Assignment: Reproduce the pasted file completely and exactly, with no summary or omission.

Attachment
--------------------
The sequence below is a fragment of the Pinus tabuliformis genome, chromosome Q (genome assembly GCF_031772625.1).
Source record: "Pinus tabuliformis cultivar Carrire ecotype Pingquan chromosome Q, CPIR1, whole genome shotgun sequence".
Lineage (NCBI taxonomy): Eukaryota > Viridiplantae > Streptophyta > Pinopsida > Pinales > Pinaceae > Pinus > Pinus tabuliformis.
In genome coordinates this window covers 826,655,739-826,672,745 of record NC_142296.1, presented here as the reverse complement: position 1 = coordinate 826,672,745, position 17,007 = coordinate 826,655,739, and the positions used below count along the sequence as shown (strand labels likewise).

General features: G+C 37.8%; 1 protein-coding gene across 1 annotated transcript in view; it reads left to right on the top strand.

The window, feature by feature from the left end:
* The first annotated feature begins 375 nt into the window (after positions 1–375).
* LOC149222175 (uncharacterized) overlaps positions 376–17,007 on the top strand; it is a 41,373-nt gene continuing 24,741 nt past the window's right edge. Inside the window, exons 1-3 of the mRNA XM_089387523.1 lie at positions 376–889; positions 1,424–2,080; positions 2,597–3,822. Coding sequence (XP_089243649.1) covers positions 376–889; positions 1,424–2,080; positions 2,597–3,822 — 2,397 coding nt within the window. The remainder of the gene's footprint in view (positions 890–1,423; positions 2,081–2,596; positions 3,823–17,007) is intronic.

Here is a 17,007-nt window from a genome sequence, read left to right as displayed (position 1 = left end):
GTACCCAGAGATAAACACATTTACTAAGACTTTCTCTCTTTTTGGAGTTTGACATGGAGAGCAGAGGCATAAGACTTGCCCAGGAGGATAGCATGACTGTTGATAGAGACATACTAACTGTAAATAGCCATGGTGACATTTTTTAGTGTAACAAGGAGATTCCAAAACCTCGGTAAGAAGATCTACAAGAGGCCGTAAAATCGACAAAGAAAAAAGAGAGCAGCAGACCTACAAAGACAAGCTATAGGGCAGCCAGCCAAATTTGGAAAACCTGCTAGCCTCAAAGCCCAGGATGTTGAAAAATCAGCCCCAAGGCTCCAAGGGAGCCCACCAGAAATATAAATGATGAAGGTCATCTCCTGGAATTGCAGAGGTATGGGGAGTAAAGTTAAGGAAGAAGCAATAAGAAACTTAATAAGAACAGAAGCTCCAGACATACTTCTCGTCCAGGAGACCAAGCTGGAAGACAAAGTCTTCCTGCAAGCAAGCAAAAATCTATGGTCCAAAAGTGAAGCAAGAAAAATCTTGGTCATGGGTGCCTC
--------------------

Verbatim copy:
The sequence below is a fragment of the Pinus tabuliformis genome, chromosome Q (genome assembly GCF_031772625.1).
Source record: "Pinus tabuliformis cultivar Carrire ecotype Pingquan chromosome Q, CPIR1, whole genome shotgun sequence".
Lineage (NCBI taxonomy): Eukaryota > Viridiplantae > Streptophyta > Pinopsida > Pinales > Pinaceae > Pinus > Pinus tabuliformis.
In genome coordinates this window covers 826,655,739-826,672,745 of record NC_142296.1, presented here as the reverse complement: position 1 = coordinate 826,672,745, position 17,007 = coordinate 826,655,739, and the positions used below count along the sequence as shown (strand labels likewise).

General features: G+C 37.8%; 1 protein-coding gene across 1 annotated transcript in view; it reads left to right on the top strand.

The window, feature by feature from the left end:
* The first annotated feature begins 375 nt into the window (after positions 1–375).
* LOC149222175 (uncharacterized) overlaps positions 376–17,007 on the top strand; it is a 41,373-nt gene continuing 24,741 nt past the window's right edge. Inside the window, exons 1-3 of the mRNA XM_089387523.1 lie at positions 376–889; positions 1,424–2,080; positions 2,597–3,822. Coding sequence (XP_089243649.1) covers positions 376–889; positions 1,424–2,080; positions 2,597–3,822 — 2,397 coding nt within the window. The remainder of the gene's footprint in view (positions 890–1,423; positions 2,081–2,596; positions 3,823–17,007) is intronic.

Here is a 17,007-nt window from a genome sequence, read left to right as displayed (position 1 = left end):
GTACCCAGAGATAAACACATTTACTAAGACTTTCTCTCTTTTTGGAGTTTGACATGGAGAGCAGAGGCATAAGACTTGCCCAGGAGGATAGCATGACTGTTGATAGAGACATACTAACTGTAAATAGCCATGGTGACATTTTTTAGTGTAACAAGGAGATTCCAAAACCTCGGTAAGAAGATCTACAAGAGGCCGTAAAATCGACAAAGAAAAAAGAGAGCAGCAGACCTACAAAGACAAGCTATAGGGCAGCCAGCCAAATTTGGAAAACCTGCTAGCCTCAAAGCCCAGGATGTTGAAAAATCAGCCCCAAGGCTCCAAGGGAGCCCACCAGAAATATAAATGATGAAGGTCATCTCCTGGAATTGCAGAGGTATGGGGAGTAAAGTTAAGGAAGAAGCAATAAGAAACTTAATAAGAACAGAAGCTCCAGACATACTTCTCGTCCAGGAGACCAAGCTGGAAGACAAAGTCTTCCTGCAAGCAAGCAAAAATCTATGGTCCAAAAGTGAAGCAAGAAAAATCTTGGTCATGGGTGCCTC